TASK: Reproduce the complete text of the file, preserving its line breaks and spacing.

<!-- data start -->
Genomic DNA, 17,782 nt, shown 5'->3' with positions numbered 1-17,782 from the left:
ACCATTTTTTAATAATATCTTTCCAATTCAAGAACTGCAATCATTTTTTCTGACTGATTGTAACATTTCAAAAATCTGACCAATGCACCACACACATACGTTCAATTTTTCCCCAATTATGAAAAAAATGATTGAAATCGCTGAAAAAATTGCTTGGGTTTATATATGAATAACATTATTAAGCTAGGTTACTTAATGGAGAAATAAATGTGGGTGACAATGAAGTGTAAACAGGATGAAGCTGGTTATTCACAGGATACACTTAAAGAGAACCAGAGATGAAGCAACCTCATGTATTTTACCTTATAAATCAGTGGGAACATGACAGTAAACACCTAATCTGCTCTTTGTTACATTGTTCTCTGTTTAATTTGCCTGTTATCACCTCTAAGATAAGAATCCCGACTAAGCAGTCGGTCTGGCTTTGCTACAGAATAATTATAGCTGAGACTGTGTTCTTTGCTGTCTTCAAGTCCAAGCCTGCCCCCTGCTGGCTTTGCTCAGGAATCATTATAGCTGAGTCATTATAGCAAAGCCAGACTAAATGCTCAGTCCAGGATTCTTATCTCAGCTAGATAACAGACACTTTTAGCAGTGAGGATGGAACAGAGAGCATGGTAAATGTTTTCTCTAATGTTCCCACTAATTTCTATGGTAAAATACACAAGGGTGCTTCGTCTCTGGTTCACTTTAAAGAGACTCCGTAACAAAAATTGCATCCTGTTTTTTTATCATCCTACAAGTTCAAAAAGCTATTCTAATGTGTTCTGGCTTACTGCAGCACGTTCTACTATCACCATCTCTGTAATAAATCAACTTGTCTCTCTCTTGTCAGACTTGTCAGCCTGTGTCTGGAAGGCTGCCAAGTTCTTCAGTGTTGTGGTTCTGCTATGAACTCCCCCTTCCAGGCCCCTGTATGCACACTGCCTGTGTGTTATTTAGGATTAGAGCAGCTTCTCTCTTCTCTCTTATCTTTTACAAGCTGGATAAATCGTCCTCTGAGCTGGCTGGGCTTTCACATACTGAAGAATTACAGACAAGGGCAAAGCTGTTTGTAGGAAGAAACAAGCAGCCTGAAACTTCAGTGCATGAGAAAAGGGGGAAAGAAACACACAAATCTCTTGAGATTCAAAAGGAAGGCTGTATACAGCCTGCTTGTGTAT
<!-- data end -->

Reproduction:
Genomic DNA, 17,782 nt, shown 5'->3' with positions numbered 1-17,782 from the left:
ACCATTTTTTAATAATATCTTTCCAATTCAAGAACTGCAATCATTTTTTCTGACTGATTGTAACATTTCAAAAATCTGACCAATGCACCACACACATACGTTCAATTTTTCCCCAATTATGAAAAAAATGATTGAAATCGCTGAAAAAATTGCTTGGGTTTATATATGAATAACATTATTAAGCTAGGTTACTTAATGGAGAAATAAATGTGGGTGACAATGAAGTGTAAACAGGATGAAGCTGGTTATTCACAGGATACACTTAAAGAGAACCAGAGATGAAGCAACCTCATGTATTTTACCTTATAAATCAGTGGGAACATGACAGTAAACACCTAATCTGCTCTTTGTTACATTGTTCTCTGTTTAATTTGCCTGTTATCACCTCTAAGATAAGAATCCCGACTAAGCAGTCGGTCTGGCTTTGCTACAGAATAATTATAGCTGAGACTGTGTTCTTTGCTGTCTTCAAGTCCAAGCCTGCCCCCTGCTGGCTTTGCTCAGGAATCATTATAGCTGAGTCATTATAGCAAAGCCAGACTAAATGCTCAGTCCAGGATTCTTATCTCAGCTAGATAACAGACACTTTTAGCAGTGAGGATGGAACAGAGAGCATGGTAAATGTTTTCTCTAATGTTCCCACTAATTTCTATGGTAAAATACACAAGGGTGCTTCGTCTCTGGTTCACTTTAAAGAGACTCCGTAACAAAAATTGCATCCTGTTTTTTTATCATCCTACAAGTTCAAAAAGCTATTCTAATGTGTTCTGGCTTACTGCAGCACGTTCTACTATCACCATCTCTGTAATAAATCAACTTGTCTCTCTCTTGTCAGACTTGTCAGCCTGTGTCTGGAAGGCTGCCAAGTTCTTCAGTGTTGTGGTTCTGCTATGAACTCCCCCTTCCAGGCCCCTGTATGCACACTGCCTGTGTGTTATTTAGGATTAGAGCAGCTTCTCTCTTCTCTCTTATCTTTTACAAGCTGGATAAATCGTCCTCTGAGCTGGCTGGGCTTTCACATACTGAAGAATTACAGACAAGGGCAAAGCTGTTTGTAGGAAGAAACAAGCAGCCTGAAACTTCAGTGCATGAGAAAAGGGGGAAAGAAACACACAAATCTCTTGAGATTCAAAAGGAAGGCTGTATACAGCCTGCTTGTGTAT